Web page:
Year-end planning: Collect Data about Your Clients

Year-end planning: Focus on current clientsFocus on your current clients

Part 2: Tips for year-end planning 

Year-end planning tips. Now is a good time to focus on what needs to be done to wrap up the business year and get a head start on 2017. As an attorney and business owner, year-end can become the most stressful time of year. To help you out, we put together this list of four areas on which to focus between now and year-end, while your business may be slower than normal. Area #2 – focus on current clients.

The last weeks of the year tend to be slow for getting new cases, so use this time to focus on your current clients – your source of income for the first part of 2017.

  • Pick out your 5-10 best clients from 2016. First, define what a best client looks like:
    • Maybe these are the clients that always paid on time.
    • Maybe they always provided you with and returned documents on time.
    • Maybe they referred you other good clients.
    • Maybe they were just genuinely nice people to work with.

Look through your client list and start rating your clients from 2016.

Tip: You need a way to capture this client rating system in your database so you can develop reports on your rated clients. Your law practice management software should have the ability to setup custom fields. These are a great tool for capturing this data. When you produce the report and are able to separate where your revenue for 2016 came from, you will probably see that 80% of your revenue came from these best clients. But without capturing this data – you will never know.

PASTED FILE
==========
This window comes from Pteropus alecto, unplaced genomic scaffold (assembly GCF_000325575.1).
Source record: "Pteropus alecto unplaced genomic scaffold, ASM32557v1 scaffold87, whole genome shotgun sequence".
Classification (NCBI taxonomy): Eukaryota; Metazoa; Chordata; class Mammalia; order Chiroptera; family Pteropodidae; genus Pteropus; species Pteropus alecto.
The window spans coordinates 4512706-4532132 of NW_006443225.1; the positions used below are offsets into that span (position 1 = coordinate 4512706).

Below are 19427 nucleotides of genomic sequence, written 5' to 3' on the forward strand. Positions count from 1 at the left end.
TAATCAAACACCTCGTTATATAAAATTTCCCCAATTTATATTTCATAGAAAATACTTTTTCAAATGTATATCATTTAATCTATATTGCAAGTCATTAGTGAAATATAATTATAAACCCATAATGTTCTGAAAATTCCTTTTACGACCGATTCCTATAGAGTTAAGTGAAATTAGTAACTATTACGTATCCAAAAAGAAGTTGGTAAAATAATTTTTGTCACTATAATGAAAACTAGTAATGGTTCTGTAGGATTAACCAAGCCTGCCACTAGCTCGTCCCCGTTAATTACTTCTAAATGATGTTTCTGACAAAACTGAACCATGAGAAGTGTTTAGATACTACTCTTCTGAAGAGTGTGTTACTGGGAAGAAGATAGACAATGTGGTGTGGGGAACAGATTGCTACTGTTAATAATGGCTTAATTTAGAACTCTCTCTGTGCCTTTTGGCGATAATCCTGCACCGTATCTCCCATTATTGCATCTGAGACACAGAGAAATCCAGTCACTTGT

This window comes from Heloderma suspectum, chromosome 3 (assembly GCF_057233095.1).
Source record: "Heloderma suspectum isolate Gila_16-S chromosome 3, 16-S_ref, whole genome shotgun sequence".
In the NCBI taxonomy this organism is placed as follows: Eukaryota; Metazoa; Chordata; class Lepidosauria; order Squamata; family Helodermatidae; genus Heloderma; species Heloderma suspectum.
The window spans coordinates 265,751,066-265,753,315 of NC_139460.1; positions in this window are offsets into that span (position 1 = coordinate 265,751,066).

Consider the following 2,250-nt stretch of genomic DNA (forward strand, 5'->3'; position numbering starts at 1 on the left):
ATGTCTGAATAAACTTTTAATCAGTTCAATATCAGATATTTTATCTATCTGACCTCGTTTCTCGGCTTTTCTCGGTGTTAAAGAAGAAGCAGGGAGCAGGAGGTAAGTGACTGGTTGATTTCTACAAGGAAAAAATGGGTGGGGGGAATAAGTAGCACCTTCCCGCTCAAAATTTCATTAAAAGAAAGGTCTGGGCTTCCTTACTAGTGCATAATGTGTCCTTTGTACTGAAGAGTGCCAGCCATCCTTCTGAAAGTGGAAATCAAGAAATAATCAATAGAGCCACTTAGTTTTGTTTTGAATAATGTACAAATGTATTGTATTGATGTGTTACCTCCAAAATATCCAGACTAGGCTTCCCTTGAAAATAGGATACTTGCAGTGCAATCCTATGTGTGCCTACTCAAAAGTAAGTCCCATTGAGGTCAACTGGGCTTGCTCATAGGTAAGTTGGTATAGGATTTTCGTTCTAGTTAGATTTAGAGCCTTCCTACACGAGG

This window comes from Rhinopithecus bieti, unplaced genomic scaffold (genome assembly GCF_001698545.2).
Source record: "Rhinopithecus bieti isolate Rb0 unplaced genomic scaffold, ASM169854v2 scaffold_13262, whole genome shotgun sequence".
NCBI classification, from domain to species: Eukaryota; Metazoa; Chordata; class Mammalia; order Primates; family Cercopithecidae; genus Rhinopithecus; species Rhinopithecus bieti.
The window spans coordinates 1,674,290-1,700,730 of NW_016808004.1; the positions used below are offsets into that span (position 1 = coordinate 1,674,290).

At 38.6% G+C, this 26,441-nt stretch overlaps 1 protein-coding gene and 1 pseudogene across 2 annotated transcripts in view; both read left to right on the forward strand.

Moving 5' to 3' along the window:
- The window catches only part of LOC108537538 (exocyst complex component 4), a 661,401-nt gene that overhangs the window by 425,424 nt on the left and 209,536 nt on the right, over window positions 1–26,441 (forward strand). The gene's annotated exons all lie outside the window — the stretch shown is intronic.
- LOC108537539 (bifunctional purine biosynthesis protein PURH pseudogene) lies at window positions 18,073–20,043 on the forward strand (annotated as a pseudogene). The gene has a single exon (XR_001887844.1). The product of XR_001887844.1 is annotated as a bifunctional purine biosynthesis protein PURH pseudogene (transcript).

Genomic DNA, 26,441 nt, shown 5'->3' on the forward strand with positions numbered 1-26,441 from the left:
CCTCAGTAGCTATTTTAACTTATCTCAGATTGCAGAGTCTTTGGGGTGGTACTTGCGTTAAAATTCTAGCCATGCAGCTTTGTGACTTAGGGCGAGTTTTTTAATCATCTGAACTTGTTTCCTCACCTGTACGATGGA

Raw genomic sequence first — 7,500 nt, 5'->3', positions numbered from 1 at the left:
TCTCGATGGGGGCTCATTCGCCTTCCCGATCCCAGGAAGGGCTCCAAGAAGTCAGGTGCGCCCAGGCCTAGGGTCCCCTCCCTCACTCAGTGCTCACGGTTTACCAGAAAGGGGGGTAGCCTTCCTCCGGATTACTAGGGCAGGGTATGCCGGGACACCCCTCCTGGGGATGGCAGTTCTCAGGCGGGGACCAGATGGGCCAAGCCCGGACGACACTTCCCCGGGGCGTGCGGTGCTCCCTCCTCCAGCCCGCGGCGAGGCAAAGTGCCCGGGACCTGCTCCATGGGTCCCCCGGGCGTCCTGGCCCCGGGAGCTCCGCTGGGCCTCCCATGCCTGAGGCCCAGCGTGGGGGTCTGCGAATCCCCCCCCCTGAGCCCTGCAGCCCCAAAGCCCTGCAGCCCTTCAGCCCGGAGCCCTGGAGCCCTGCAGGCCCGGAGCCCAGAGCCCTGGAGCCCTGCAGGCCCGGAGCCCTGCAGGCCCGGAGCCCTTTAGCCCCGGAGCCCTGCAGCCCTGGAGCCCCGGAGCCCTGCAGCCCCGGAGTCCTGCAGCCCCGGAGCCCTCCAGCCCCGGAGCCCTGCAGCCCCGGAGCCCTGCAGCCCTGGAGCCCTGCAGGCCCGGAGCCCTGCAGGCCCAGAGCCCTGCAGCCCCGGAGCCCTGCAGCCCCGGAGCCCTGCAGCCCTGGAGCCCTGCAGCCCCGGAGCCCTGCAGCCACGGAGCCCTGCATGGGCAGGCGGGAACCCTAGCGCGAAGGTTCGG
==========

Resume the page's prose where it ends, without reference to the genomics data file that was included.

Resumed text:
After looking at your list of “A” rated clients, pick up the phone and call them. Let them know they were/are one of your best clients and you enjoyed working with them. If appropriate, offer to take them out to breakfast in January and set up your first business development meeting for 2017. Also, keep this list in a place where you can review it every week and continually ask yourself “How can I get more clients like these?”

Current Clients are a Potential Source of Income for 2017

For your current clients, who are your source of income for the next few months, do something memorable when sending out their December invoice. Prepare a case summary, outlining and highlighting tasks completed, milestones reached and any upcoming dates and deadlines. This is a way to remind them of the work you have done on their behalf and may make paying the bill a bit easier.

Tip: For estate planning clients, the holidays are the time of year when children are getting engaged and they will have the need to update their estate planning documents. Using your nicely organized client database, run a list of estate planning clients who have children around the age of getting married. In their letters, include a note about your services for young couples.